Since a budget is actually a financial plan in action, government agencies just like individual households need a budget to effectively manage money. Budgeting at all levels of fiscal planning requires two basic steps – knowing how much income you have to work with and how much money you expect to spend. Identifying spending priorities is another crucial step in the process of reviewing and deciding whether to support a budget.
Making the budget request is the first step in allocating a budget. This is the phase where someone asks for money. Without a budget request, an entity and its services or programs would not be able to continue. The budget request is the way a program, department or agency gets the financial resources it needs to carry on operations. Presenting a budget involves summarizing how much revenue you expect to collect, how much money you expect to spend and whether you anticipate spending more or less money than you take in.
Budget negotiations are part of the budget allocation process and require working toward a common goal. Depending on how many people are asking for money to fund programs and services, budget cuts are sometimes necessary. A budget committee carefully reviews all requests and then makes recommendations before deciding how funds will be allocated. Compromise is an effort at working out the details of the budget and resolving any conflicting differences. Departments and agencies submit supporting documentation and data corroborating their projected operating costs for the upcoming fiscal year.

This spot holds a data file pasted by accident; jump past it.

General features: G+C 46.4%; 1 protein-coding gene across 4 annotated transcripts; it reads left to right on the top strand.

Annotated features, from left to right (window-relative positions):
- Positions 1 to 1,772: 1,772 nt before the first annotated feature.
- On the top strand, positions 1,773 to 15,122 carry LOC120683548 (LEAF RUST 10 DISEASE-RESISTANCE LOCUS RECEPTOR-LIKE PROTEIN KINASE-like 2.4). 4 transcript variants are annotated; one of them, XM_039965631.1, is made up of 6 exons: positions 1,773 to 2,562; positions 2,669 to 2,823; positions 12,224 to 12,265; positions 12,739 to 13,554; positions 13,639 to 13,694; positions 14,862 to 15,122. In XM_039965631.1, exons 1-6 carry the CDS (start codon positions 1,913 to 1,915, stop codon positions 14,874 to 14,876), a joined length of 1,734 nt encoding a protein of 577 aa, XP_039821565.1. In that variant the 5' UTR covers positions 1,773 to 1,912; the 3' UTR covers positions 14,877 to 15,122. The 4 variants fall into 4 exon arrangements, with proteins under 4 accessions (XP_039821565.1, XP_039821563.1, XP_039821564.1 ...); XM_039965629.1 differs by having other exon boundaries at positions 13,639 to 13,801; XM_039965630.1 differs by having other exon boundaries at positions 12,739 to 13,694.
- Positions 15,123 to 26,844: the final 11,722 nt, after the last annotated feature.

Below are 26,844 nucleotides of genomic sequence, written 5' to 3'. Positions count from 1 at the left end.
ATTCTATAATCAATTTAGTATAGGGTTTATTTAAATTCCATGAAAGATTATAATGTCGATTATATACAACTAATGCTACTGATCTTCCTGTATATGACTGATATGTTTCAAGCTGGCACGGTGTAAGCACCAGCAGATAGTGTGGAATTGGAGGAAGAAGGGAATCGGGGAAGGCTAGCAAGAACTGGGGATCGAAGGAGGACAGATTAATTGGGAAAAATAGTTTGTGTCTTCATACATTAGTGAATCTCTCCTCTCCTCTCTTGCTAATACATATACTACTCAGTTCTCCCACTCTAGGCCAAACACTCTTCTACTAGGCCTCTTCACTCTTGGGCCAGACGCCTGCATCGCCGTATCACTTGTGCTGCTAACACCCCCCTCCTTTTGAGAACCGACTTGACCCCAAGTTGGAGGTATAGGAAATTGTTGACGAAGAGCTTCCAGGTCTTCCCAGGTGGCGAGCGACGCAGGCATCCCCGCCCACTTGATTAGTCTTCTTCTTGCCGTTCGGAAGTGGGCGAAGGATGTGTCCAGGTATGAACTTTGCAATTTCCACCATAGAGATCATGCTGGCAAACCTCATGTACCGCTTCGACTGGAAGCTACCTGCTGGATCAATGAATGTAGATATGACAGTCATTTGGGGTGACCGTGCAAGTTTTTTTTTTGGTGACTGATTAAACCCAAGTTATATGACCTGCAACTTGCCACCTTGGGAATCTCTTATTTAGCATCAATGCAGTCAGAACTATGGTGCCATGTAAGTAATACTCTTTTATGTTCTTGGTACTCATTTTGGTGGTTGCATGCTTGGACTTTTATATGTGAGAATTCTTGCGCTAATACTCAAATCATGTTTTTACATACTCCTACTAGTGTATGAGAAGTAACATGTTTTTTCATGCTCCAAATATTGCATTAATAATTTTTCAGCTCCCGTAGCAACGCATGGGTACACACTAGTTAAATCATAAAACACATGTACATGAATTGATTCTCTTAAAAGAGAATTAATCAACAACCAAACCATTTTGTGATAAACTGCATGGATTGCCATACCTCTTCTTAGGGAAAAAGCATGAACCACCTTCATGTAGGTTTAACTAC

This step in the budget process defines a spending plan for the next fiscal year. Although the budget resolution does not determine how much money particular programs can spend for the year, it does set limits for each category of spending. Before funds can be allocated to specific programs, the budget resolution determines how much revenue will be available. The process involves calculating how much income taxes and other financial resources will generate to cover expenses.
Appropriating funds is often the toughest part of the budget development process. It is the responsibility of the appropriations committee to decide how the money will be spent. Based on funding availability, the appropriations committee sets money aside for specific purposes. Once spending priorities are established, the task of the budget committee is to approve funds for as many services and programs as possible while at the same time saving taxpayers money. The appropriations committee can cut spending by cutting programs in order to keep taxes down.
- Center on Budget and Policy Priorities; Introduction to the Federal Budget Process; January 2011
- Results: The Federal Budget and Appropriations Process
- South Dakota Legislature: How Does the Appropriations Process Work
- Federal Trade Commission. "Making a Budget." Accessed April 1, 2020.
- Bank of America. "How to Prioritize Your Savings Goals." Accessed April 1, 2020.
- Bank of America. "5 Reasons Your Budget Isn’t Working." Accessed April 1, 2020.
- Bank of America. "8 Simple Ways to Save Money." Accessed April 1, 2020.
- Consumer Financial Protection Bureau. "What Is a Certificate of Deposit (CD)?" Accessed April 1, 2020.
- Experian. "Can You Pause Your Credit Card?" Accessed April 1, 2020.
- Chime. "How to Make a Budget: A Guide to Choosing the Right Budgeting Style." Accessed April 1, 2020.
- University of Kansas. "Section 1. Planning and Writing an Annual Budget." Accessed April 1, 2020.
Amber Keefer has more than 25 years of experience working in the fields of human services and health care administration. Writing professionally since 1997, she has written articles covering business and finance, health, fitness, parenting and senior living issues for both print and online publications. Keefer holds a B.A. from Bloomsburg University of Pennsylvania and an M.B.A. in health care management from Baker College.